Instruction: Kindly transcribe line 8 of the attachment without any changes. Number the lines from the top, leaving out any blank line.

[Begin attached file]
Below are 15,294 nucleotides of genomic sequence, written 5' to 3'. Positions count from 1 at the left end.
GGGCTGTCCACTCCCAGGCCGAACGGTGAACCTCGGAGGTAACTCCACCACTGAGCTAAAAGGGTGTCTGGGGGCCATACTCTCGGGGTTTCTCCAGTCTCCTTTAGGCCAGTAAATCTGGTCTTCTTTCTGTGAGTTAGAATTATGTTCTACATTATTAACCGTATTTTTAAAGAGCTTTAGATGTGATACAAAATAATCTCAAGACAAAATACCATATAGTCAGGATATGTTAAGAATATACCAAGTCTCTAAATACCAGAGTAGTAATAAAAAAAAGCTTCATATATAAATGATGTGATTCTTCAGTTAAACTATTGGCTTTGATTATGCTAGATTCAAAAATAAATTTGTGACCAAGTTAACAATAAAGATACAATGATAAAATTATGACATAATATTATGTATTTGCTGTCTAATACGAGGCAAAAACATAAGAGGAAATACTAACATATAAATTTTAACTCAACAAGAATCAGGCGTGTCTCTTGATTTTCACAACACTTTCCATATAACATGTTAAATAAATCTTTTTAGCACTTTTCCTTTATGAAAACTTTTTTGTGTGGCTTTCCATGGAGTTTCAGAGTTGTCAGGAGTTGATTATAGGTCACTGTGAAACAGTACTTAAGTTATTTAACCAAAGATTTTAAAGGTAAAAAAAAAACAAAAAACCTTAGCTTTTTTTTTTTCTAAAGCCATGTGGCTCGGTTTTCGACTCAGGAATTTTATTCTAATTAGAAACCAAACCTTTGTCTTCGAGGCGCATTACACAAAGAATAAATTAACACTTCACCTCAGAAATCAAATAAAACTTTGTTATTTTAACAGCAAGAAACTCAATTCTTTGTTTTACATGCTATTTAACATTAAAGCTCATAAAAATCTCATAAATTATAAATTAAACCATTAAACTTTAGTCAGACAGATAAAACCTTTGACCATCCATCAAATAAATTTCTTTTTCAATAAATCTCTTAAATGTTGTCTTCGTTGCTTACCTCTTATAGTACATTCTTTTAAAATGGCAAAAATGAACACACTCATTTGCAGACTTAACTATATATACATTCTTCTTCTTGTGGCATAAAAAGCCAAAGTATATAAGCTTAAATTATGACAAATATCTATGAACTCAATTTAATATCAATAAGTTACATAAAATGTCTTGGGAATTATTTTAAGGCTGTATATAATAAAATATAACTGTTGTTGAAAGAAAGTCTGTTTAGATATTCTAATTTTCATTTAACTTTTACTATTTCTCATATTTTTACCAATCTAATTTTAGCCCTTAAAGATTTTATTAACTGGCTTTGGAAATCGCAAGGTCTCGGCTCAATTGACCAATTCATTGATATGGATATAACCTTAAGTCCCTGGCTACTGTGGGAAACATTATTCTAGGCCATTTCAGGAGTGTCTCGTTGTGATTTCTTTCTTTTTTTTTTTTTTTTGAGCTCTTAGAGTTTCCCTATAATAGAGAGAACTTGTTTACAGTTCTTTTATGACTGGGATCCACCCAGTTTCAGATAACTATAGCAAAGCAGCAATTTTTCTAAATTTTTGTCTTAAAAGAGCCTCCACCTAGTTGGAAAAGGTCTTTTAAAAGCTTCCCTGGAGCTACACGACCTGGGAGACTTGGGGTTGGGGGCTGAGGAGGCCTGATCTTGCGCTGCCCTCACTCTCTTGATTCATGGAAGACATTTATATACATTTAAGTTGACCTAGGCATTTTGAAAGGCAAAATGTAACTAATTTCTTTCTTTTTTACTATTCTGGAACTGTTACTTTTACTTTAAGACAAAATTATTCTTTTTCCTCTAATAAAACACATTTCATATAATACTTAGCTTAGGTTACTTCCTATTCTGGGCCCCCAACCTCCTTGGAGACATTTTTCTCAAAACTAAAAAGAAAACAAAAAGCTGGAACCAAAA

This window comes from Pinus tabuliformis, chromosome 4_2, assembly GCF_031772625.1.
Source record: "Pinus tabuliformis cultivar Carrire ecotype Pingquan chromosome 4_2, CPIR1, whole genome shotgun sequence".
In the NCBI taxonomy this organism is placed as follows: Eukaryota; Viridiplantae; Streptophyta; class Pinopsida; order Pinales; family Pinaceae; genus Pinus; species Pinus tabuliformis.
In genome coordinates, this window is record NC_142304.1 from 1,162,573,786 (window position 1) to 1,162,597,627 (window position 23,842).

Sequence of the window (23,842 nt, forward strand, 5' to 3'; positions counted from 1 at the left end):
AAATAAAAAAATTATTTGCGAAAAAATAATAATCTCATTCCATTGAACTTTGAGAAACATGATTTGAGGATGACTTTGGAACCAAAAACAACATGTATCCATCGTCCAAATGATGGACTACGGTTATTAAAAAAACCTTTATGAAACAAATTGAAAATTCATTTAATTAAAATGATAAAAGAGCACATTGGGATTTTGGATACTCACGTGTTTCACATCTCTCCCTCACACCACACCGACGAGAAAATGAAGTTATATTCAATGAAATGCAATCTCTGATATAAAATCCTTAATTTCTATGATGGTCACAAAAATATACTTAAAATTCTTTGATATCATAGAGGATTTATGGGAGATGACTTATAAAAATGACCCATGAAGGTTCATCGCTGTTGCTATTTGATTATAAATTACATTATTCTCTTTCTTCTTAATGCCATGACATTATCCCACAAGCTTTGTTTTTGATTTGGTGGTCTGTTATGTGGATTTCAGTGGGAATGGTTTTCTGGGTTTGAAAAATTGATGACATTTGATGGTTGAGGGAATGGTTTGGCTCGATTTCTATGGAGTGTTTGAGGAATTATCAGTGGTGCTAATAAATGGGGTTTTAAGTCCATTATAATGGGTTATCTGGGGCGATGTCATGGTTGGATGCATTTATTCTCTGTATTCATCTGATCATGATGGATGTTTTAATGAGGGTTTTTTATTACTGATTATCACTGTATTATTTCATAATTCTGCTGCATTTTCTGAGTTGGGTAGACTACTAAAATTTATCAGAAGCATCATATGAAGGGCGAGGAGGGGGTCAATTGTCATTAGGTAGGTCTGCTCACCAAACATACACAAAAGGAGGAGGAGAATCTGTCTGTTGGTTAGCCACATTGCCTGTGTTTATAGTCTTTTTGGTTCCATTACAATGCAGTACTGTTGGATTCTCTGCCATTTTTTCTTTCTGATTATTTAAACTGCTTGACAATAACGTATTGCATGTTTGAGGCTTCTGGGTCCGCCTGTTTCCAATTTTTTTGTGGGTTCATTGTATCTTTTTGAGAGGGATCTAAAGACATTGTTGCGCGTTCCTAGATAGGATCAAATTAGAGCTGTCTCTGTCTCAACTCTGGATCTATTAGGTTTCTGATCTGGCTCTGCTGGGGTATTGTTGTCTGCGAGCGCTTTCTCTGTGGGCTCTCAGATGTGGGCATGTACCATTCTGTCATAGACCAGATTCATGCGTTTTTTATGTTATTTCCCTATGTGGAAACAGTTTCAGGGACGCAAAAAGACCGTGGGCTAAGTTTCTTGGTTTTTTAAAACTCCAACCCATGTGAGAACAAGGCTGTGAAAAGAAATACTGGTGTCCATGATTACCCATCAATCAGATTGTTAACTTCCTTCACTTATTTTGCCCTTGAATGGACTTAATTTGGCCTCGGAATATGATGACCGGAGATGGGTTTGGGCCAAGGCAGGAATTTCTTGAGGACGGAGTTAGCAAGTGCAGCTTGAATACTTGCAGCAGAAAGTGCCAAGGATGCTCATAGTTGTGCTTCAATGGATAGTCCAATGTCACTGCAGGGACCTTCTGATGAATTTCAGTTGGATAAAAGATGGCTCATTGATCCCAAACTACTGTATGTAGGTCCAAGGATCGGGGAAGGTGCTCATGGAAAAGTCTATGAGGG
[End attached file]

AAATAAAAAAATTATTTGCGAAAAAATAATAATCTCATTCCATTGAACTTTGAGAAACATGATTTGAGGATGACTTTGGAACCAAAAACAACATGTATCCATCGTCCAAATGATGGACTACGGTTATTAAAAAAACCTTTATGAAACAAATTGAAAATTCATTTAATTAAAATGATAAAAGAGCACATTGGGATTTTGGATACTCACGTGTTTCACATCTCTCCCTCACACCACACCGACGAGAAAATGAAGTTATATTCAATGAAATGCAATCTCTGATATAAAATCCTTAATTTCTATGATGGTCACAAAAATATACTTAAAATTCTTTGATATCATAGAGGATTTATGGGAGATGACTTATAAAAATGACCCATGAAGGTTCATCGCTGTTGCTATTTGATTATAAATTACATTATTCTCTTTCTTCTTAATGCCATGACATTATCCCACAAGCTTTGTTTTTGATTTGGTGGTCTGTTATGTGGATTTCAGTGGGAATGGTTTTCTGGGTTTGAAAAATTGATGACATTTGATGGTTGAGGGAATGGTTTGGCTCGATTTCTATGGAGTGTTTGAGGAATTATCAGTGGTGCTAATAAATGGGGTTTTAAGTCCATTATAATGGGTTATCTGGGGCGATGTCATGGTTGGATGCATTTATTCTCTGTATTCATCTGATCATGATGGATGTTTTAATGAGGGTTTTTTATTACTGATTATCACTGTATTATTTCATAATTCTGCTGCATTTTCTGAGTTGGGTAGACTACTAAAATTTATCAGAAGCATCATATGAAGGGCGAGGAGGGGGTCAATTGTCATTAGGTAGGTCTGCTCACCAAACATACACAAAAGGAGGAGGAGAATCTGTCTGTTGGTTAGCCACATTGCCTGTGTTTATAGTCTTTTTGGTTCCATTACAATGCAGTACTGTTGGATTCTCTGCCATTTTTTCTTTCTGATTATTTAAACTGCTTGACAATAACGTATTGCATGTTTGAGGCTTCTGGGTCCGCCTGTTTCCAATTTTTTTGTGGGTTCATTGTATCTTTTTGAGAGGGATCTAAAGACATTGTTGCGCGTTCCTAGATAGGATCAAATTAGAGCTGTCTCTGTCTCAACTCTGGATCTATTAGGTTTCTGATCTGGCTCTGCTGGGGTATTGTTGTCTGCGAGCGCTTTCTCTGTGGGCTCTCAGATGTGGGCATGTACCATTCTGTCATAGACCAGATTCATGCGTTTTTTATGTTATTTCCCTATGTGGAAACAGTTTCAGGGACGCAAAAAGACCGTGGGCTAAGTTTCTTGGTTTTTTAAAACTCCAACCCATGTGAGAACAAGGCTGTGAAAAGAAATACTGGTGTCCATGATTACCCATCAATCAGATTGTTAACTTCCTTCACTTATTTTGCCCTTGAATGGACTTAATTTGGCCTCGGAATATGATGACCGGAGATGGGTTTGGGCCAAGGCAGGAATTTCTTGAGGACGGAGTTAGCAAGTGCAGCTTGAATACTTGCAGCAGAAAGTGCCAAGGATGCTCATAGTTGTGCTTCAATGGATAGTCCAATGTCACTGCAGGGACCTTCTGATGAATTTCAGTTGGATAAAAGATGGCTCATTGATCCCAAACTACTGTATGTAGGTCCAAGGATCGGGGAAGGTGCTCATGGAAAAGTCTATGAGGG